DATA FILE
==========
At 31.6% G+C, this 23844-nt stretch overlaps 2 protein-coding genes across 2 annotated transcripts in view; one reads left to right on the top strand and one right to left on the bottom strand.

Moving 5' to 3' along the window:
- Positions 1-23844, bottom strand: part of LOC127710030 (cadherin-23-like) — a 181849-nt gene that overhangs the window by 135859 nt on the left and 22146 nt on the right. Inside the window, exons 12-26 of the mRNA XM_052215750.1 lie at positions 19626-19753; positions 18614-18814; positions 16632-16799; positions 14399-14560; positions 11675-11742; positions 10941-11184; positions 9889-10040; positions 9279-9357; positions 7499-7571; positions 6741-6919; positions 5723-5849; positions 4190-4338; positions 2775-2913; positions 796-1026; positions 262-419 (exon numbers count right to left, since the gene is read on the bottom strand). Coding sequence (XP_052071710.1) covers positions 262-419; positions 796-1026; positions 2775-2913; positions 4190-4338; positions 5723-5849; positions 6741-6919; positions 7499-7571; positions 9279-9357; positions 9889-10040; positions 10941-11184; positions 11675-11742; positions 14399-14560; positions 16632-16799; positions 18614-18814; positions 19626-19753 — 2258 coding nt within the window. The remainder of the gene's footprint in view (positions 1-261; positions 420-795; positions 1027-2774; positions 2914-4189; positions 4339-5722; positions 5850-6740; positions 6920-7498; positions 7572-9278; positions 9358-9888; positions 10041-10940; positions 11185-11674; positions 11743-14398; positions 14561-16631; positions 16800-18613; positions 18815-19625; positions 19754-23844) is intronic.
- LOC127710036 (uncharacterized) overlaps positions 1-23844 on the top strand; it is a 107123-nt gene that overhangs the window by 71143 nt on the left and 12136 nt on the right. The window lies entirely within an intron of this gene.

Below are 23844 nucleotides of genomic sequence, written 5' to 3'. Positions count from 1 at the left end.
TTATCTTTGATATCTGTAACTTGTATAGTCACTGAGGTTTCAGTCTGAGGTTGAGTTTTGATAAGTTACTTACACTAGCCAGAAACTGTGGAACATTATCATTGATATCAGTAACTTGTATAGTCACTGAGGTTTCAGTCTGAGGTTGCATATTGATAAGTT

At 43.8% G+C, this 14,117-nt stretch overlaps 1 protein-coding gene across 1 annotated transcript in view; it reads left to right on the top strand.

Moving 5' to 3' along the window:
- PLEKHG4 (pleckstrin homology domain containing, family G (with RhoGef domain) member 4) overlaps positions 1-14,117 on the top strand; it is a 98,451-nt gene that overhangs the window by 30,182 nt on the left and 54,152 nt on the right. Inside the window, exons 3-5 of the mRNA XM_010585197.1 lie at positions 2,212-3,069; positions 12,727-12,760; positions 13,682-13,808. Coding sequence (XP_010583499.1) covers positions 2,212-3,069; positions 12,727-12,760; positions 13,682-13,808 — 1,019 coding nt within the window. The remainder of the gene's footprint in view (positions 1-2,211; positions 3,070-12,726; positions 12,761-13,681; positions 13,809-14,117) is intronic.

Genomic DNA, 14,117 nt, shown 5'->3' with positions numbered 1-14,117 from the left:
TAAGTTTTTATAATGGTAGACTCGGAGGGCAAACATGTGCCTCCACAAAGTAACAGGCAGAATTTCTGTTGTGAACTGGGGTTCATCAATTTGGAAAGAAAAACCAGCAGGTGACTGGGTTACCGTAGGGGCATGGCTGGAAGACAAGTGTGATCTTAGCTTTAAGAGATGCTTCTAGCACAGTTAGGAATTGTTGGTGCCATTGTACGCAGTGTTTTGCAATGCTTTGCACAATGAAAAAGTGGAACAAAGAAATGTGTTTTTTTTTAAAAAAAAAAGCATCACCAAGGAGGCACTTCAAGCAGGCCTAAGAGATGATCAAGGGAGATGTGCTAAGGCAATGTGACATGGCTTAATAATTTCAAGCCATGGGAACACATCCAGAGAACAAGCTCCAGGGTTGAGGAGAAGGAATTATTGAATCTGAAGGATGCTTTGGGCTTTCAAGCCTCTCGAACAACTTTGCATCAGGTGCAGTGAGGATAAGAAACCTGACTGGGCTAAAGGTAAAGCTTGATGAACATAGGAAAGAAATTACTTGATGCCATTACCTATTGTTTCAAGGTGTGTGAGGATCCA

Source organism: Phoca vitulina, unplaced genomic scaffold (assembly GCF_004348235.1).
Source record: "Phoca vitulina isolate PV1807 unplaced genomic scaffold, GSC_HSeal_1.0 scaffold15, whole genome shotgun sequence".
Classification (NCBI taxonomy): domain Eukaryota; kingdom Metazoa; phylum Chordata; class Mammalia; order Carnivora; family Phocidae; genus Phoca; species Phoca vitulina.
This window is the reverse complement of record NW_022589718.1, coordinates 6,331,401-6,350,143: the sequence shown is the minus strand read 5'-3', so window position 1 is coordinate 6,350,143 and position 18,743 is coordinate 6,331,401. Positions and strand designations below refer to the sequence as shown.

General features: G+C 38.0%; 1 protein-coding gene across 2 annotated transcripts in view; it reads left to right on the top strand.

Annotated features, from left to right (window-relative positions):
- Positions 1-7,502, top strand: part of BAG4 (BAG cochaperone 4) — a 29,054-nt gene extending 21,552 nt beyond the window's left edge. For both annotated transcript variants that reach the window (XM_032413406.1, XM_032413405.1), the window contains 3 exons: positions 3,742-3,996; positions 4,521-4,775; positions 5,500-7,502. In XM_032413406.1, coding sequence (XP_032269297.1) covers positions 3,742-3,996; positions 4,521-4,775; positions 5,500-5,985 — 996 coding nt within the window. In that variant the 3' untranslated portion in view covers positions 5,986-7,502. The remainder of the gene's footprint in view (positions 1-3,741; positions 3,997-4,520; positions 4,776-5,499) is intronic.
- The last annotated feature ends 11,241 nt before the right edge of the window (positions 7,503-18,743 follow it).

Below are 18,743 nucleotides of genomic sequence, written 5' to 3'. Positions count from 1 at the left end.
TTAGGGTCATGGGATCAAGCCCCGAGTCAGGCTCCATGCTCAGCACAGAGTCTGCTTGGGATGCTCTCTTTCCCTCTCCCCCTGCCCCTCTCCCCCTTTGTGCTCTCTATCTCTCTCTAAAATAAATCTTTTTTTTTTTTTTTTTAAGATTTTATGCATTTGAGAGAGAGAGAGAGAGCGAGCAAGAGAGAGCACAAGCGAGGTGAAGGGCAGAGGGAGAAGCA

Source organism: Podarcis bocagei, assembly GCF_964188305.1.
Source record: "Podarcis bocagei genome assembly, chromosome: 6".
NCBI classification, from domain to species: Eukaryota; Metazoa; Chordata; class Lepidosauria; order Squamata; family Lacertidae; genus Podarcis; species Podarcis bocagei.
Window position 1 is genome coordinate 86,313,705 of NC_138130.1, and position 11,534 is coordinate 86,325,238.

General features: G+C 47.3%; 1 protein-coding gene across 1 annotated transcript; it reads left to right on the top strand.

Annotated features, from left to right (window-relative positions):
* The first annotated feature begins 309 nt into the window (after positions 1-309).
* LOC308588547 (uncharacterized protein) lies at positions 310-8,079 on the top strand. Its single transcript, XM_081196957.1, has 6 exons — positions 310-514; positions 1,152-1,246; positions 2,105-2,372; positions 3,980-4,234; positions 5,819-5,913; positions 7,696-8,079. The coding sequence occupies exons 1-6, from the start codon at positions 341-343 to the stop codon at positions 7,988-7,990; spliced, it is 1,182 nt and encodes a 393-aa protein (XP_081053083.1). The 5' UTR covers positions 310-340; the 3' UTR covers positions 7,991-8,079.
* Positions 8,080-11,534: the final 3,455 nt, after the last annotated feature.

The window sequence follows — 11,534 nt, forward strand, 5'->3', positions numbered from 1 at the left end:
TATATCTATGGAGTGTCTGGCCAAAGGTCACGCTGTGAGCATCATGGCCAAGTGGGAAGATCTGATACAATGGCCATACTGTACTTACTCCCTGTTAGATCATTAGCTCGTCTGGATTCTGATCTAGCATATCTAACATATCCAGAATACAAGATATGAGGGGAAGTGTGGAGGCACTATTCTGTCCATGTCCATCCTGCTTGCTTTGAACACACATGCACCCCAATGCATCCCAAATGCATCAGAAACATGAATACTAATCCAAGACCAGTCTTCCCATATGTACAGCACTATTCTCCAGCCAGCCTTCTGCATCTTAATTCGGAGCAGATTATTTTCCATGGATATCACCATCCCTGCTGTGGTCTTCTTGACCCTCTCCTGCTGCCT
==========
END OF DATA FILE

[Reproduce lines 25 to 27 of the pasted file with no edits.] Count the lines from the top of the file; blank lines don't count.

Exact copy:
Window position 1 is genome coordinate 86,313,705 of NC_138130.1, and position 11,534 is coordinate 86,325,238.

General features: G+C 47.3%; 1 protein-coding gene across 1 annotated transcript; it reads left to right on the top strand.

Annotated features, from left to right (window-relative positions):